Saturday, December 15, 2012

Interview with Jim Harland - Part Four of Nine

My game room. Cosy, ain't it?



Jim Harland publishes the "harlandski" blog [Link in the left column for you] from Central Asia, and contacted me last month to ask me some questions. I'm reprinting the conversation for your amusement, with his cooperation...

Jim's questions are in >italics, and my replies are in the plain text. In about a week, I'll save these posts as pages so they are available for you.


>I've now surfaced after my D&D game at the weekend (I try to give the
>players genuine options, which means we end up playing about 30% of what I
>prepare, but I enjoy the prep as much as the playing so that's OK). Thank
>you once again for your detailed answers! I had to laugh at the idea of
>people taking such an interest in the type of dice Arneson used!

    Yes, that's one of the most-asked questions, along wiht what 'brand' of dice he and Gary used, like it makes any difference. It was, in those far-off days, all about something called 'imagination'; that seems to have gotten lost, somehow.

    Agreed about only about 30% of the material getting used, too. Save the rest; it'll be useful later! :)

>Also good to see that you're blogging and setting some targets post
>'dying'. I'm impressed by your tenacity - it seems that will and ability to
>survive is something that you and Chirine ba Kal share!

    I'll be like that until they carry me away, I think; my dad was the same, and he survived the best that the Imperial Japanese Army could throw at him.

>What you say about magic makes a lot of sense, and is helpful in connecting
>the functioning of spells and 'eyes' with one underlying logic. Do you know
>what (if any) literature might have influenced Barker in this understanding
>of magic? (In the way that Jack Vance's Dying Earth series is said to have
>influenced Gygax). Or was it more or less his own creation?

    Phil was involved in SF fandom in the 1950s, and knew Jack Vance quite well. He drew a map of the Dying Earth for Jack in 1952 or so, and they wrote back and forth to each other quite a lot. I'd guess that Vance influenced Barker, and Barker influenced Gygax, if the letters I've seen are any indication.

    With Phil's 'technic' magic, as long as one can keep the spell 'circuits' juggled in one's head, (based on INT, DEX, and STA stats) then one can have as many spells ready as possible. Of course, the chance of 'dropping the ball' with Very Bad Results increases... :)

>Also useful to have the explanation about Chirine ba Kal's particular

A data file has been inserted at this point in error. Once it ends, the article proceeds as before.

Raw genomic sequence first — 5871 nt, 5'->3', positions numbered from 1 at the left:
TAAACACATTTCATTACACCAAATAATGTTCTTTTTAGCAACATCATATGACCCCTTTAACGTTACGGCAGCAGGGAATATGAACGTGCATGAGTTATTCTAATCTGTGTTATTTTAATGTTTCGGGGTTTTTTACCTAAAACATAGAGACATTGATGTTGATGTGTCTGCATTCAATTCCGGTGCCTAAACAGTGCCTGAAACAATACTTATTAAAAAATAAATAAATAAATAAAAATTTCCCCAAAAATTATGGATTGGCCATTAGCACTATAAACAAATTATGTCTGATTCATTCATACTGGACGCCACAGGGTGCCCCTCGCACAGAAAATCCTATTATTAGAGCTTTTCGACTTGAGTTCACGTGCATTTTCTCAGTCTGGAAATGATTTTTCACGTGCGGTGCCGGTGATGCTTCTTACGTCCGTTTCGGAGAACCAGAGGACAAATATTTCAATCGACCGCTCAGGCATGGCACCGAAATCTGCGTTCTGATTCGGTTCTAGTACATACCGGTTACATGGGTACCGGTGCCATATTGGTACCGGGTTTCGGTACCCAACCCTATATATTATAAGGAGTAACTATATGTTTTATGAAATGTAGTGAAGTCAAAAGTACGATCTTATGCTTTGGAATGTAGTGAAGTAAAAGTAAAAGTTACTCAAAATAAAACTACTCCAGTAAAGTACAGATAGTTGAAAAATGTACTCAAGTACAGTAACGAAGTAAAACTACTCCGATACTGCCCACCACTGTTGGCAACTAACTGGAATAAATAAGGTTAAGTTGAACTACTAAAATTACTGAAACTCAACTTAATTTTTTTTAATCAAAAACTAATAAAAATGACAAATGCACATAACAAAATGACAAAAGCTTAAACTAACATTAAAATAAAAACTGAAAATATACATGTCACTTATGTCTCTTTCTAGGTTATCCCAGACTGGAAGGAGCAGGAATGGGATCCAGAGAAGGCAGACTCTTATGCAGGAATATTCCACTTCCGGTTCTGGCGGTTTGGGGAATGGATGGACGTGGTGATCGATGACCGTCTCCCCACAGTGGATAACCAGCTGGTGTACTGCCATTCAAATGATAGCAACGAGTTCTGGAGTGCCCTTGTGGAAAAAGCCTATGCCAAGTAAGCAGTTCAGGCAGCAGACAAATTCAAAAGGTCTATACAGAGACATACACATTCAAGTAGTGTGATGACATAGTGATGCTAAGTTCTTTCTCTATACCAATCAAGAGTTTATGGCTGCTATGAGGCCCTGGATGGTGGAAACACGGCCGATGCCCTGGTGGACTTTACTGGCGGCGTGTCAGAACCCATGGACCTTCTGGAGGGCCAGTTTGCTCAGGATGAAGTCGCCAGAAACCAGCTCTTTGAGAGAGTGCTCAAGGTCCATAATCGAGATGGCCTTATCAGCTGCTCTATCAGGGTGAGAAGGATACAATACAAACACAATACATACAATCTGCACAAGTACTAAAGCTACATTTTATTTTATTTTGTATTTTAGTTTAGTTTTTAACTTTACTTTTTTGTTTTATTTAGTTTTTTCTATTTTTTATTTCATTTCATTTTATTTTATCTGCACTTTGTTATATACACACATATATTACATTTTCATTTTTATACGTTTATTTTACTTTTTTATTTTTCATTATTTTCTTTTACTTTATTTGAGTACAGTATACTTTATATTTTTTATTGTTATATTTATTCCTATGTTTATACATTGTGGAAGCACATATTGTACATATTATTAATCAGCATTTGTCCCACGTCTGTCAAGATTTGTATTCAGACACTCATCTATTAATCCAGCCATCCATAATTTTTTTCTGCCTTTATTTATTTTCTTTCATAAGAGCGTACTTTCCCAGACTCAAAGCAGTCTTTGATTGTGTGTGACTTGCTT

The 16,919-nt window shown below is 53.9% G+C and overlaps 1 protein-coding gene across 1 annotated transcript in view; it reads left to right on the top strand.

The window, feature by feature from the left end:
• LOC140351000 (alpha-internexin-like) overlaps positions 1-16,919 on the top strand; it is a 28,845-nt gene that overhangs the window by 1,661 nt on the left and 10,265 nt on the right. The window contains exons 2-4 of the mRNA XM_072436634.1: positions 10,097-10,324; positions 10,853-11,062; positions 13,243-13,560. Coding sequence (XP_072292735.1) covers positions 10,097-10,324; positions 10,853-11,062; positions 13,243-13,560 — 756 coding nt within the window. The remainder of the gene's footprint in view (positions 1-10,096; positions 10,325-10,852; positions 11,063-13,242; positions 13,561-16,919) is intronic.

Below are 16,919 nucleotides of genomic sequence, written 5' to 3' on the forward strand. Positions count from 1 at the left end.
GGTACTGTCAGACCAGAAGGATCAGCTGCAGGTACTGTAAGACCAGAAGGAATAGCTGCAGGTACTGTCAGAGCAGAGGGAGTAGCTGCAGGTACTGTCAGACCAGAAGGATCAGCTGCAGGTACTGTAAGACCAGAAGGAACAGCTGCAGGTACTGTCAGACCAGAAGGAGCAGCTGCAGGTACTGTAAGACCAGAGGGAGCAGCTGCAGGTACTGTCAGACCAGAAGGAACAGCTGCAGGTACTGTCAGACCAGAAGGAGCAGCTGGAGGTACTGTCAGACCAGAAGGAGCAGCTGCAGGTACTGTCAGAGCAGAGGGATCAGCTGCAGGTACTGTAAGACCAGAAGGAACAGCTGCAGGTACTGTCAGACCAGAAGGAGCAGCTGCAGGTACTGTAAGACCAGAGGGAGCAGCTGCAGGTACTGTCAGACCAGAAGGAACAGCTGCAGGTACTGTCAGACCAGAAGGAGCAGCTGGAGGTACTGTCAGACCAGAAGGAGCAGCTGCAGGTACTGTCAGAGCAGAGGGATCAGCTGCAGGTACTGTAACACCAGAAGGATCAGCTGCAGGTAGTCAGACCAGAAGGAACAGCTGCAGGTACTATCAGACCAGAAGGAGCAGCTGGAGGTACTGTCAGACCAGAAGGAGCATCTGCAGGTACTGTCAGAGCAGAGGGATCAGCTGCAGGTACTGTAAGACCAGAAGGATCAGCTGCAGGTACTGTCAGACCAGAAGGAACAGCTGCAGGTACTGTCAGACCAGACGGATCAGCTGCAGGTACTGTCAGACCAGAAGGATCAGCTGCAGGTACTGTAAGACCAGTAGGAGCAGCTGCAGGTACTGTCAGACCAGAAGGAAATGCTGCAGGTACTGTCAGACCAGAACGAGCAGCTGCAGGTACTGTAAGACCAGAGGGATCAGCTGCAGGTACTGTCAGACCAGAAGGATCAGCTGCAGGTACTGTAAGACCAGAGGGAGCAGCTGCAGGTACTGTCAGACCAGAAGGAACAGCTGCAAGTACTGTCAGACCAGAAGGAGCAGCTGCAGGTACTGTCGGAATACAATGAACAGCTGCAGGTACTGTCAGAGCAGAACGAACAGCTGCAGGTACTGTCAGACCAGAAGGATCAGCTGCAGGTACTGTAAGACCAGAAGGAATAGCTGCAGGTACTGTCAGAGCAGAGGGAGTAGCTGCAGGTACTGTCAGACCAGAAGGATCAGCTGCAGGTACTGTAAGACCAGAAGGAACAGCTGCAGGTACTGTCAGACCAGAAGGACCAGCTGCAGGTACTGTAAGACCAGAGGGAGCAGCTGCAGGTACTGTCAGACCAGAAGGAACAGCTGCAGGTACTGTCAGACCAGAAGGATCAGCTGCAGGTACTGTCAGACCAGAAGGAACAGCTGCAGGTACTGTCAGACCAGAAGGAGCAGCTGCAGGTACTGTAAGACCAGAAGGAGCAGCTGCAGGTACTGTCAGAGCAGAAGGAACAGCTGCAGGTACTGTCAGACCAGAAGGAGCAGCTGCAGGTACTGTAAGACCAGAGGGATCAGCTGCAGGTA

>magic. I had got the impression from To Serve the Petal Throne that there
>was something unique going on, beyond his specially adjusted armour.

    Yep. I'm unique. I can do a very few things that normal magic users do, but then there's things like The Lens Of Power which is very rare. The armor is a tool for focusing the energies, and acts like a wearable printed circuit board to help get things focused and running.

>Thanks also for the linguistic information about Chirine ba Kal's name. I
>just bought 'The Tsolyani Language' from DriveThruRPG, and look forward to
>getting deeper into the linguistics! I also need to work out where "Chakan"
>fits into it, but I can probably do that myself with reference to EPT or
>Professor Google.

    Ah! The 'Chakas' are the two forested frontier provences / protectorates that lie between Tsolyanu and Mu'ugalvya. They get fought over all the time, and also act as major barriors to any sort of large-scale invasion in either direction. Accroding to Phil, I spoke Tsolyani with a Chakan accent. he's flip back and forth between a Jakallan and a Bey Su / Bey Sy accent, and I should see about sending you a copy of the Tsolyani language pronunciation tape he made for me back about 1982. I have it as a .wmv file, I think. Chirine is a native of the Chakas, and was educated at the First Temple of Vimuhla in the southern portion of the area.

>I'm interested in the switch you made from EPT to 'Swords and Glory'. How
>was that? I see that 'Swords and Glory' is available in print from Tita's
>House of Games, but it seems that there is no electronic version on sale,
>which is a shame for me as I am pretty much dependent on electronic
>versions of English-language books out here in Kazakhstan. What Tekumel
>game(s) do you still play today? From your miniatures I see you play
>Qadardalikoi (which you co-designed, right?), but what for roleplaying?

    The switch was actually pretty easy. Phil never really liked any of the rules, even the ones he'd written, as he felt that they cramped his story-telling style. W always used the EPT stats and combat system, with the much nicer S&G spell system grafted on. It worked just fine. These days, I have PCs rolled up in all three games (EPT, S&G / Gardasiyal, and T:EPT) and I just do the conversions in my head because I know how *relatively* powerful each of the PCs is in each system.

    So, the answer is that I use Phil's house rules (we both roll dice, and the high roller's view of reality prevails), modifed as needed by all three published rules sets.

    We also use this for small-scale miniatures combats as part of the RPG sessions, and my rules get used for The Big Battles, which is what they were written for. I designed "Qadardalikoi", with lots of input from Phil to make sure that the rules reflected the way he wanted battles to play on in his world. Dyed-in-the-woad 'Ancients' Players *** hate *** the rules, as they want a Terran 'Ancients' rules set 'with funny hats on' for Tekumel.

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